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ELECTRONIC MARKING DEVICES FOR WASTEWATER FACILITIES

Installation Recommendations

By Mike Addington

August 31, 2016

As owners of buried utilities, the Georgia Dig governs how we


respond to excavation notices received by the Utilities Protection Center
(UPC). Due to the difficult nature of locating sewer facilities, the law goes
into great detail on how sewer locates are to be addressed. In the past,
most of efforts have neglected sewer facilities as most excavation did not
take place at depths placing our facilities at risk. The recent deployment
of Google Fiber and the need for other internet providers to increase their
broadband capabilities has not only increased our day to day workload but
unfortunately exposed our sewer facilities to more excavation damages.
The use of horizontal drilling rigs used by many of these excavators allows
for the burial of their facilities at depths much greater and with more
control than that of pneumatic boring tools.
The difficulty in marking sewer facilities is often encountered with
laterals. Due to the non-conductive material used to construct the pipe
and often a lack of a cleanout, staff charged with locating the
departments facilities are unable to locate the lateral with industry
standard electromagnetic cable/pipe locating equipment. While the GA
dig law addresses this issue and makes exceptions for unloadable sewer
laterals, the code also contains language that attempts to reduce this
problem by addressing installations completed after January 1, 2006. All
sewer laterals installed on or after January 1, 2006, shall be installed in a
manner which will make them locatable by the facility owners or operators

using a generally accepted electronic locating method. In the event that


an un-locatable utility facility or un-locatable sewer lateral becomes
exposed when the facility owner or operator is present or in the case of
sewer laterals when the sewer utility owner or operator is present on or
after January 1, 2006, such facility or sewer lateral shall be made locatable
through the use of a permanent marker of an updating of permanent
records1. The code defines a permanent marker and a cleanout meets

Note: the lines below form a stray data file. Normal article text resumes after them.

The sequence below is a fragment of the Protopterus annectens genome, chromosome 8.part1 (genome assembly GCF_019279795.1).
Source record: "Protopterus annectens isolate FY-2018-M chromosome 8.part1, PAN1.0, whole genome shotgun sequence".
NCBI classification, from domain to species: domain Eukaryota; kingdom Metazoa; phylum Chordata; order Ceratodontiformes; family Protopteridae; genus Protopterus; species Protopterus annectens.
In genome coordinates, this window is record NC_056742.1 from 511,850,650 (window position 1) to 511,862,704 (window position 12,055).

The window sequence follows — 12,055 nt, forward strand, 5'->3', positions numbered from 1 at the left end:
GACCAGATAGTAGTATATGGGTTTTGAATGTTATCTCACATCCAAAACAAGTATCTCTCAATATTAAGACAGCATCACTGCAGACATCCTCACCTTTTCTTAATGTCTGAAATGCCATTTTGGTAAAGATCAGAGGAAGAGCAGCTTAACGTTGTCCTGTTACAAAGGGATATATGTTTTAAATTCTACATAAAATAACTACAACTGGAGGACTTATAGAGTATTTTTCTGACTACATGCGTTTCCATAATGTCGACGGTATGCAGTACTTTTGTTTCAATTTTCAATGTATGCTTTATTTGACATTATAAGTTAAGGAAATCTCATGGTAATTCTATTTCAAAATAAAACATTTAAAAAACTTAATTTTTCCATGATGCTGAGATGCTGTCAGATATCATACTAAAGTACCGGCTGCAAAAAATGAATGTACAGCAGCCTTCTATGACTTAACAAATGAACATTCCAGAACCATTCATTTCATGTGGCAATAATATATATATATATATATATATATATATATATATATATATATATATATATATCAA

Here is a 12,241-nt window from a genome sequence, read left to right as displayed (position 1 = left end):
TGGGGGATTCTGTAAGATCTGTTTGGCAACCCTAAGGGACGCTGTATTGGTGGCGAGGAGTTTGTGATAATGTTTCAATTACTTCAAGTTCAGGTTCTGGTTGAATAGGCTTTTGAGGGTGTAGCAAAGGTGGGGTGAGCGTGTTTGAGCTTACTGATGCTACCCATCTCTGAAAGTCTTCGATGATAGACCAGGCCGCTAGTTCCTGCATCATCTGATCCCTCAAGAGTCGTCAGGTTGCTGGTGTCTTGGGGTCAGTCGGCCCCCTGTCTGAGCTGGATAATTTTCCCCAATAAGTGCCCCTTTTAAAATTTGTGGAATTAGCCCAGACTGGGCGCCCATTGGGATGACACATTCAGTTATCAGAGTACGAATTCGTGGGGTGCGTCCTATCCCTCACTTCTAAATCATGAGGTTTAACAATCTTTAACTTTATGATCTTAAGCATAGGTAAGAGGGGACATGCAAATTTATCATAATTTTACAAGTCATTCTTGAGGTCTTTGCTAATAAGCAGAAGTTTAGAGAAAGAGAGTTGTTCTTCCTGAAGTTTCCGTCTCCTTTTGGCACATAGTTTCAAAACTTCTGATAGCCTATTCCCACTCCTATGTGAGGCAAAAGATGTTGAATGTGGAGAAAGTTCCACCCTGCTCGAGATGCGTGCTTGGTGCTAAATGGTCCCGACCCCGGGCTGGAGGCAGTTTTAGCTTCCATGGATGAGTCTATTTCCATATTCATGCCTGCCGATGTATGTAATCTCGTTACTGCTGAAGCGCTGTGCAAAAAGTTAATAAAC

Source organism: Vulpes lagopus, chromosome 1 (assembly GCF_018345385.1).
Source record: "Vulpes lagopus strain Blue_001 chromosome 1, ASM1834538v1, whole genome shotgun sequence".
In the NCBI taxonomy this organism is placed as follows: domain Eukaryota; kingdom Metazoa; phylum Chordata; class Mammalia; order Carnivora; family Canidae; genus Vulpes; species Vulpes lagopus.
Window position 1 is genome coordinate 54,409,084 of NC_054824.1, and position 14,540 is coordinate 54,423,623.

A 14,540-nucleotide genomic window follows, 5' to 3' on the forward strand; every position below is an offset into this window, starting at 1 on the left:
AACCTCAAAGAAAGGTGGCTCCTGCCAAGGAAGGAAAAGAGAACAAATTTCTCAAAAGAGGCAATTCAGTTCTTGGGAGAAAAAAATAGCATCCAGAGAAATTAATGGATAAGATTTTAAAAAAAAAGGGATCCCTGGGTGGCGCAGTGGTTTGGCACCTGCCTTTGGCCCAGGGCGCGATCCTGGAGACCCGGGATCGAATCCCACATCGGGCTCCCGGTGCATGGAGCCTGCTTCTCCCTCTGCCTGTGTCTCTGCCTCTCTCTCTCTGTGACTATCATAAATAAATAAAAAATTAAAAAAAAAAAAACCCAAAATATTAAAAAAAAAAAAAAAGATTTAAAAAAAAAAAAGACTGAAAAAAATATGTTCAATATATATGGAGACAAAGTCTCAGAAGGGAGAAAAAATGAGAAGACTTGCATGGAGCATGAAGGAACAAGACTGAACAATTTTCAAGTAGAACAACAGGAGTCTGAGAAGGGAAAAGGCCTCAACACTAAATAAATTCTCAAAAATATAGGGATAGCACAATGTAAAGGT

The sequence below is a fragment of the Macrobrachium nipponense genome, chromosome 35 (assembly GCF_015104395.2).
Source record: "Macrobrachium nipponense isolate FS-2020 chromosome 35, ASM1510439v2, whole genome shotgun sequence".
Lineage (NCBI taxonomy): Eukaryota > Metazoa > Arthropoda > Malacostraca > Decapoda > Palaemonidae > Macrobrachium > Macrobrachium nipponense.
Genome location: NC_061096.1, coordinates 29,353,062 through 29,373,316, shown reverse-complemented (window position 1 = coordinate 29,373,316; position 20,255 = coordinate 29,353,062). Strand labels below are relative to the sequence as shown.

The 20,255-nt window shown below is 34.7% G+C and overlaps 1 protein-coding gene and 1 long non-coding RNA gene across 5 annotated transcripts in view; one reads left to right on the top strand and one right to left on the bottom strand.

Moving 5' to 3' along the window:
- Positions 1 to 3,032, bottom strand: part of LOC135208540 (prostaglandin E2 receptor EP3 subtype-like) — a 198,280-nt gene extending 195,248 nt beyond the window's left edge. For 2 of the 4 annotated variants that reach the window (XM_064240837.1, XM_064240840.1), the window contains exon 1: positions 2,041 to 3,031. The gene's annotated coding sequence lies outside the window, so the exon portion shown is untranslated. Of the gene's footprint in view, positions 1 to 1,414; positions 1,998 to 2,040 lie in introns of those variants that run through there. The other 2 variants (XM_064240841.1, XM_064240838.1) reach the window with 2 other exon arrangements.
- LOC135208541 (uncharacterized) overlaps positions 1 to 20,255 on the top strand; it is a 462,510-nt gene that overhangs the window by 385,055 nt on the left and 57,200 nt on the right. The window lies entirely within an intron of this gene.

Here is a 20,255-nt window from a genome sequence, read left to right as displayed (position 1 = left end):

those criteria assuming that the cleanout remains visible. What the code
does not do is define what a generally accepted electronic locating
method. The two basic electronic methods of locating are active and
passive.

Active locating involves searching for a specific line using either


conductive or inductive method.
o Conductive requires connecting directly to the conductor and
placing a selected frequency on that conductor that creates a
field around the outside of the conductive material that can be
picked up by the receiver.
o Inductive requires simply inducing a frequency into the ground
and reradiated by the utility.
Passive locating is a method where an area is searched with a
receiver looking for utilities that radiate or reradiate signals from
other sources such as power or radio frequencies.

Unfortunately many of the laterals in service today do not have


cleanouts installed thus are deemed un-locatable and should be addressed
using the methods outline in 25-9-7. Laterals that require repair have a
cleanout typically installed during the repair process thus bringing these
laterals into compliance. After speaking with the Department of
Watersheds Site Development office, laterals continue to be installed
without means to locate electronically. Not only does this continue to
place our facilities at risk but we are not complaint with the Georgia Dig
Law.
An easy and cost effective way to solve the issue with new lateral
construction would be to require developers and their contractors
installing laterals to use an electronic marking device developed by 3M.
The marking devices are inexpensive cost around 10 dollars apiece and
can be detected by most of the 3M locate equipment already deployed in
the field by the Utility Protection Section staff. The devices require no
special installation requirements other than to be placed in the trench
over the facility at the required depth.
The recommended 3M device is the 4 1403-XR. This device is a 4 inch
sphere constructed of plastic in the APWA color of the specific utility it is
to mark, e.g. sewer makers are green. The device requires no
maintenance as it contains no batteries or active parts. Inside the device
1 25-9-7 Determining whether utility facilities are present; information to the UPC;
noncompliance; future utilities; abandoned facilities, O.C.G.A Title 25, Chapter 9.

is a self-leveling coil that ensures the marker is in an accurate, horizontal


position regardless of how it is placed into the ground. The coil is tuned
to a specific frequency that is specified for the utility it is designed to
mark. The device sits dormant unit activated by a receiver. Once the
receiver is set to locate a specific utility marker, a signal tuned to that
frequency of the specified is emitted from the receiver and activates any
marker in range. Once activated the receiver is used to pinpoint the
location of the marker.
It is recommended that two marking devices be installed per lateral.
One device should be placed on the City side of the cast iron box housing
the cleanout. The device should be placed at a minimum of 4 inches from
the box and at a maximum distance of 12 inches. The devaPlacement at
this location is necessary if the box were to become buried in the future.
marking balls can be placed at a minimum of 4 inches from the cast iron
box housing the cleanout on the city/street side. Another can be placed
above the wye. All marking balls should be placed at a depth typically 3
to 4 feet in depth above the lateral. The presence of marking balls should
be indicated in the field by damage prevention when performing locates to
ensure marking balls are not disturbed during excavation.